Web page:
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    Hiring up as staffs strain under customer demand

    Productivity data signal stronger economic growth

    Richard Drew/Associated Press
    Optimism has rebounded on the floor of the New York Stock Exchange on reassuring reports on productivity and hiring.

    WASHINGTON - US companies will have to keep hiring steadily to meet their customers’ rising demand.

    That’s the message that emerged from a report Wednesday that employers are finding it harder to squeeze more output from their existing staff. It also helps explain why ADP, a payroll provider, estimated last Thursday that companies added 216,000 workers last month.

    Those findings reinforced confidence that 2012 will mark a turning point for the long-suffering job market and the economy. Applications for unemployment benefits have tumbled. Consumer confidence is at its highest point in a year. And the stock market has been on a tear.


    The brighter signs come two days before the government will issue the February employment report, expected to show a third straight month of strong hiring.

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    A survey released Wednesday by Duke University’s Fuqua School of Business found that confidence among US chief financial officers has risen to its highest point in a year. As a result, the survey found that companies expect to increase hiring for full-time jobs by 2.1 percent over the next year, up from 1.5 percent in a survey in December.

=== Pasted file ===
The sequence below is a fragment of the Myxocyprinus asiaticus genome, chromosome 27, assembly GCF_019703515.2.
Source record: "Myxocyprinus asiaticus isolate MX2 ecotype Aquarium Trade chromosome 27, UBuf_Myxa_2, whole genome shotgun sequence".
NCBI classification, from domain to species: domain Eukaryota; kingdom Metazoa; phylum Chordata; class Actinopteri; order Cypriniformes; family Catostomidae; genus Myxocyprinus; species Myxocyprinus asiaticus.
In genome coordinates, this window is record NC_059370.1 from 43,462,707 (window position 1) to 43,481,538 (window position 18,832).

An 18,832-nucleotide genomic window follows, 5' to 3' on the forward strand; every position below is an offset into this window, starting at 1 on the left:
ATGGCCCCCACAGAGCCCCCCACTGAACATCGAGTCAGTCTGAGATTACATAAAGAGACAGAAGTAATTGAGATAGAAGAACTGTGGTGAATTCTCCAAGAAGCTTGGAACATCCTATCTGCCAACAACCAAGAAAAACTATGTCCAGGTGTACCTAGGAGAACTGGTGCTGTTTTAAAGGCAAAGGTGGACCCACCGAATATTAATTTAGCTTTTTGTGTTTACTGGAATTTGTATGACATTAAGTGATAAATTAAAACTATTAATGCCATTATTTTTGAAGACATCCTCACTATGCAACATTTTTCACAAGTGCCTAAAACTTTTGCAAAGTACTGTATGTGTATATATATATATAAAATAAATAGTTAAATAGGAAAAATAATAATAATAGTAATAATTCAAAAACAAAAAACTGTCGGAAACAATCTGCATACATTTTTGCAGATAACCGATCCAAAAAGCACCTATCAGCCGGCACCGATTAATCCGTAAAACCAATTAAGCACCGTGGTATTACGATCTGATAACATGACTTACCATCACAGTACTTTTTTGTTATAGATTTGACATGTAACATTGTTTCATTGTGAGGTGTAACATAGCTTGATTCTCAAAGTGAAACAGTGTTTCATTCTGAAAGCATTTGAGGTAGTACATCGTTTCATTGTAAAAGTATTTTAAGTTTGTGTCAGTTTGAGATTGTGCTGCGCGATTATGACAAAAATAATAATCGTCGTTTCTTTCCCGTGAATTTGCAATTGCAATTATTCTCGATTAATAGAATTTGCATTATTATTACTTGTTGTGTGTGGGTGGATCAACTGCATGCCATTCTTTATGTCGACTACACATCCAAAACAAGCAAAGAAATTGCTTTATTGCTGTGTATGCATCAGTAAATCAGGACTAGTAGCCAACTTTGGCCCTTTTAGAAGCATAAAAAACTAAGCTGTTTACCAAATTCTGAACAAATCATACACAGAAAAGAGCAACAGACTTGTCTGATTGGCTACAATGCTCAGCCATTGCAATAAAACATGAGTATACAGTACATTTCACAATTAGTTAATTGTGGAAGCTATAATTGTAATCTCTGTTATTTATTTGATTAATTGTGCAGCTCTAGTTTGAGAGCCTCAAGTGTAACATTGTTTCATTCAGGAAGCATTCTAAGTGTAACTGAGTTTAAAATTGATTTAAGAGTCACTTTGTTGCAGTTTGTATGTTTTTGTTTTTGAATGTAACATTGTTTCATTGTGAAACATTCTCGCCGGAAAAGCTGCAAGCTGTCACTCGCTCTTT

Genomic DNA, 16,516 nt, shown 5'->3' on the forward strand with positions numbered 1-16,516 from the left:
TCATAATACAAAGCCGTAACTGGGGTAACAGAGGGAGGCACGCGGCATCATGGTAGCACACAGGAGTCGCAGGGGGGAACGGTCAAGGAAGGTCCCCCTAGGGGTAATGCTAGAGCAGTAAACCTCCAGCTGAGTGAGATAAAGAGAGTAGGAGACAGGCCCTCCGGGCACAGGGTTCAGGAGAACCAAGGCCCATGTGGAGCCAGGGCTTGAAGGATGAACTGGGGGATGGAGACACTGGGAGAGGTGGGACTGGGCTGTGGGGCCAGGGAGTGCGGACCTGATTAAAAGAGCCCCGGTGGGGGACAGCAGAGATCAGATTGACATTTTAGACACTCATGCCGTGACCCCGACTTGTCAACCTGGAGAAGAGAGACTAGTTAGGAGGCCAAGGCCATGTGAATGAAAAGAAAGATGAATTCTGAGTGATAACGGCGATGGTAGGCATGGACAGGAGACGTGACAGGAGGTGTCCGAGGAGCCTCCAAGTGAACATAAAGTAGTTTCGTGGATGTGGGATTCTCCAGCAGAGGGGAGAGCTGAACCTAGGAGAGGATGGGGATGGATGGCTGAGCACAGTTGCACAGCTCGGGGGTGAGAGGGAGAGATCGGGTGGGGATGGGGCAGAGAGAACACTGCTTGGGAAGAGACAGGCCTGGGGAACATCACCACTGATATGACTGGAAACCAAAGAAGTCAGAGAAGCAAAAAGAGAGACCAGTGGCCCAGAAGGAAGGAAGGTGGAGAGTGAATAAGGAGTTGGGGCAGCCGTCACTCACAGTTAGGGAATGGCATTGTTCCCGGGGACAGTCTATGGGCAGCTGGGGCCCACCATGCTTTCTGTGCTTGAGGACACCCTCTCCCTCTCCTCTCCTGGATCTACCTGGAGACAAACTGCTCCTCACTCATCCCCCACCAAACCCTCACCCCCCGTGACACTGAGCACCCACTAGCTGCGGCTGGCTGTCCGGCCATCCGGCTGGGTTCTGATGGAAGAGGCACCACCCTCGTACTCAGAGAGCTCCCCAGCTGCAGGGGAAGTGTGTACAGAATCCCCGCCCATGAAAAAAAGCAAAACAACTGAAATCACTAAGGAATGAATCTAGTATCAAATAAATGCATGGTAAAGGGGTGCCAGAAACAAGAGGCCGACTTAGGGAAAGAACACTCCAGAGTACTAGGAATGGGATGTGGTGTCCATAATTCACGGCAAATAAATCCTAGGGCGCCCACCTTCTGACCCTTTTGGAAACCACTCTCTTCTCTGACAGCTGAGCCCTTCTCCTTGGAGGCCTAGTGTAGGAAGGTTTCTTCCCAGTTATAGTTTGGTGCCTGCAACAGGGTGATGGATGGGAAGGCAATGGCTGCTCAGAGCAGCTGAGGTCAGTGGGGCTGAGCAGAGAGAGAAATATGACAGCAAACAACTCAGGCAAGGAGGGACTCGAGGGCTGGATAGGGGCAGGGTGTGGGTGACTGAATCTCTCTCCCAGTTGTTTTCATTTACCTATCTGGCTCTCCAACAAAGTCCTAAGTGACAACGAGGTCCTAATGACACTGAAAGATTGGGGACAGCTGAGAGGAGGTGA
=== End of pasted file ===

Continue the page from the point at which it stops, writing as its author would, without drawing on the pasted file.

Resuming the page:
The survey was released the same day that the government reported a paltry gain in worker productivity at the end of last year. The 0.9 percent annualized increase was half the growth rate from the July-September quarter. Similarly, for the year, US worker productivity grew at its slowest pace in nearly a quarter of a century.

    Productivity measures output per hour of work. Slower productivity can squeeze corporate profits. But it can lead to more jobs if it shows that companies can’t derive more production from their workers.

    After the recession, productivity soared. After laying off staffers, companies managed to make their leaner staffs more efficient. Such productivity growth tends to slow eventually. “The typical bounce in productivity that we usually see coming out of a recession has run its course,’’ said Troy Davig, an economist at Barclays Capital.


    A return to more robust hiring ultimately leads to higher wages and more consumer spending, which fuels growth.

    One concern is that labor costs are rising and might be building inflation pressures. Still, some economists say higher prices wouldn’t likely be sustained as long as nearly 13 million Americans remain unemployed and others aren’t being paid enough to keep up with inflation.